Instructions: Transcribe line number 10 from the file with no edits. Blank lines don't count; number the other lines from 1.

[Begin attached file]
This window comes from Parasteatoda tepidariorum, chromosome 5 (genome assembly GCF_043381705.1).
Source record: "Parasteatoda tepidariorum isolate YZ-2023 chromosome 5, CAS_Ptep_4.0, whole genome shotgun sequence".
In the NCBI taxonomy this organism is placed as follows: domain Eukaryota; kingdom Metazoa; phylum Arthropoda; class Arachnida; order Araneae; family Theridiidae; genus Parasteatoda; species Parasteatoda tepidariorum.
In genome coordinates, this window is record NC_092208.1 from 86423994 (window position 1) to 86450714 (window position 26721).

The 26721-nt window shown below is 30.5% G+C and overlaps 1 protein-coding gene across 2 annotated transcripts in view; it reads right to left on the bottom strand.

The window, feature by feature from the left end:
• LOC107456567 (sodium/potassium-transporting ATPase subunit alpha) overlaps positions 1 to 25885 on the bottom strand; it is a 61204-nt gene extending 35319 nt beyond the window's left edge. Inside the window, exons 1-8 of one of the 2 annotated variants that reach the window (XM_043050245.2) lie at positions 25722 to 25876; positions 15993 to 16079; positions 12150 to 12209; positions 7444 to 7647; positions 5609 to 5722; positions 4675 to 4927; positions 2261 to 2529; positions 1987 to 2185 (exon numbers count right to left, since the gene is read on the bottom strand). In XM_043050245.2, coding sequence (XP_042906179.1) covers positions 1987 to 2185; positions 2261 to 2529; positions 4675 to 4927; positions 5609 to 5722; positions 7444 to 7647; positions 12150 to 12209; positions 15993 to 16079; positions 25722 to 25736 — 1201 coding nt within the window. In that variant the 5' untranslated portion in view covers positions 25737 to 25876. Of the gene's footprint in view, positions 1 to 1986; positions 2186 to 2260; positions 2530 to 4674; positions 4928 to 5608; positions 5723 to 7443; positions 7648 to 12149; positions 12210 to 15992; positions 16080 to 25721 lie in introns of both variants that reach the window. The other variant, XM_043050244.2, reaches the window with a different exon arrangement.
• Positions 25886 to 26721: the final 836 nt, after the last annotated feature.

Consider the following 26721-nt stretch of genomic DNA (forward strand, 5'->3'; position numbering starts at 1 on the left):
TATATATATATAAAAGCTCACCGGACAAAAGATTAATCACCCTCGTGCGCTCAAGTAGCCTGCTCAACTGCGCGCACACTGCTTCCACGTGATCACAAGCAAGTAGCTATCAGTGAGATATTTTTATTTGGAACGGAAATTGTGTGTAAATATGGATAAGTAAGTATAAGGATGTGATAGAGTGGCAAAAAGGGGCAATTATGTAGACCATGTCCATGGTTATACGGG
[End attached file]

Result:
TATATATATATAAAAGCTCACCGGACAAAAGATTAATCACCCTCGTGCGCTCAAGTAGCCTGCTCAACTGCGCGCACACTGCTTCCACGTGATCACAAGCAAGTAGCTATCAGTGAGATATTTTTATTTGGAACGGAAATTGTGTGTAAATATGGATAAGTAAGTATAAGGATGTGATAGAGTGGCAAAAAGGGGCAATTATGTAGACCATGTCCATGGTTATACGGG